The Story of Coffee Production

09/20/2018

There are two main methods of processing coffee, "Wet" and "Dry". Wet processing is the most common and widespread in coffee producing countries, and the purpose of this document is to give you a brief explanation of the steps involved from seed to brew.

Wet processing can be broken down into a few different stages. A small thumbnail and a brief description of each can be found below. Click on the image to view more in-depth information. In many countries, farmers have no processing equipment themselves. Instead, they farm the coffee and truck it to a processing plant where it is wet-processed and either bought from the farmer for resale or returned to him. However, some larger estates have their own processing equipment and do everything in-house. In this tutorial, we will cover the former - which I documented on my most recent visit to Antigua, Guatemala.
 

On the farm:
The coffee seed is planted and allowed to grow in the nursery before being re-planted in in the coffee farms. It takes several years for a coffee plant to reach maturity. During the harvest season, workers pick the ripe coffee fruit from the branches and drop it into large baskets around their waists. They are paid based on the amount of coffee they pick each day. The farm's pickings are then transported to a processing plant, or "beneficio" in Spanish.

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Processing and Drying:
When the coffee fruit arrives at the beneficio, it is emptied into the unloading bay where it is pumped with clean water to the de-pulping machines. There the good cherries are separated from the bad and the first "grading" occurs. Bad cherries are carried away for separate processing and sold as "segundas" (seconds) for less. At the de-pulping machines the majority of the pulp is removed from the inner seed and the whole mix is carried to the fermentation tanks. In the tanks, the fruit undergoes a natural fermentation which removes the sticky mucilage from the seed itself. After around 24-36 hours, the tanks are emptied and the parchment covered coffee seeds are laid out on the cement to dry in the sun for several days.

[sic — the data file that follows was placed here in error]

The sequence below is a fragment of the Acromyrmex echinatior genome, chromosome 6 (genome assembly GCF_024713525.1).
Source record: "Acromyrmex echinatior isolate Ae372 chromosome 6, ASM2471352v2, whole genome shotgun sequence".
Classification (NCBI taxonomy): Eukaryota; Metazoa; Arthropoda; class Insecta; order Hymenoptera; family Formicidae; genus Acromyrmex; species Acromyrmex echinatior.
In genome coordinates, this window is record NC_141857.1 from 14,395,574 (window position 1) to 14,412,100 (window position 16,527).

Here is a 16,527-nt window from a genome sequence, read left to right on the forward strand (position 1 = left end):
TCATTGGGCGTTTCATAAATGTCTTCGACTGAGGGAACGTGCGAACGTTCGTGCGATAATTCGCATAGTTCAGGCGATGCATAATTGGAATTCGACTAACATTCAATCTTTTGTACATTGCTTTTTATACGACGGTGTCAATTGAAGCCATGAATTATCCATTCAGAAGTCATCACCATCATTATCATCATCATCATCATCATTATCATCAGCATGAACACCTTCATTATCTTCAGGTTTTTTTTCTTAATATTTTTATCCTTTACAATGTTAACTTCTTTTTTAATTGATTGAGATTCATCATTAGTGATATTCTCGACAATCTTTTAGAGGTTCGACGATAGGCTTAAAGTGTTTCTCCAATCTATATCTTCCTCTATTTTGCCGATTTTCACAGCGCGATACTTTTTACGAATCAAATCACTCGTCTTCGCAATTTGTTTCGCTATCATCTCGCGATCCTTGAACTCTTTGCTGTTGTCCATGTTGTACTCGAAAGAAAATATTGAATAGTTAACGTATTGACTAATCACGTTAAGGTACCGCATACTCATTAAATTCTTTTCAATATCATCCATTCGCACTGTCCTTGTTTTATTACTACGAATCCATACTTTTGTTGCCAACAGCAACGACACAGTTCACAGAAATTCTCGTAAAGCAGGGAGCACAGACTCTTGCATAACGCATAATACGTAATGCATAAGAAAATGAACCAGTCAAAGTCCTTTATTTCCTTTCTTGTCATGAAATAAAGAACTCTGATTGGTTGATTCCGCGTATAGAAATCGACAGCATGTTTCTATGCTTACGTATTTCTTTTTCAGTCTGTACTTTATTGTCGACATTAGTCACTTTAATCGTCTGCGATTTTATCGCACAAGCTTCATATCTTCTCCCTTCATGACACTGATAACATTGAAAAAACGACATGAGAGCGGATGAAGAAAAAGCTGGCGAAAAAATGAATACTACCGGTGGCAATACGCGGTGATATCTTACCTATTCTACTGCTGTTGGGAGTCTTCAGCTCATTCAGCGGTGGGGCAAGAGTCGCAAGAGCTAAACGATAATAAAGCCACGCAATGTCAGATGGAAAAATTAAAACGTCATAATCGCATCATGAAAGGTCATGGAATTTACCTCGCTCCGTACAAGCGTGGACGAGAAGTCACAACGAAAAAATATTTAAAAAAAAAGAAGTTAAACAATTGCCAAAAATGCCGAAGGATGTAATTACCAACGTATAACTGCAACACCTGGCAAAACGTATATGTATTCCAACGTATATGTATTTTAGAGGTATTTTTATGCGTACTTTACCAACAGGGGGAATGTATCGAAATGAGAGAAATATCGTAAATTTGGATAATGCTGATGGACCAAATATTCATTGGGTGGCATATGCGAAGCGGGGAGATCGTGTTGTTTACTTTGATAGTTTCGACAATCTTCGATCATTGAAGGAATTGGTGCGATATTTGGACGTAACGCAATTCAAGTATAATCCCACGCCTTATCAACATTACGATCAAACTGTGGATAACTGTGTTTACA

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Sorting, Grading & Bagging:
When the coffee has sufficiently dried, it is milled - that is to say, a husk (called the parchment) is removed from the green coffee seed using a very large milling machine. It is then sorted and graded using a variety of machines that measure bean size and density, as well as quality. It is bagged with coffee beans of the same size and quality from each lot.

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Sampling and Rating:
From here, samples called "muestras" are sent to the "catador" (taster in Spanish). He first examines the green beans for defects and counts the defective beans in groups of 8. If the coffee has too many defects, it is sent back to the grading machines to reduce the number. Otherwise, the sample is milled and lightly roasted with a small milling machine and sample roaster. The catador "brews" three cups of coffee using 12 grams of ground beans dumped directly into the water - a process called "cupping". He then scoops the coffee from the cups using a large spoon and slurps the coffee loudly, aspirating the liquid over his tongue. He rates the coffee accordingly and the coffee is either purchased or rejected and given back to the individual who brought it.

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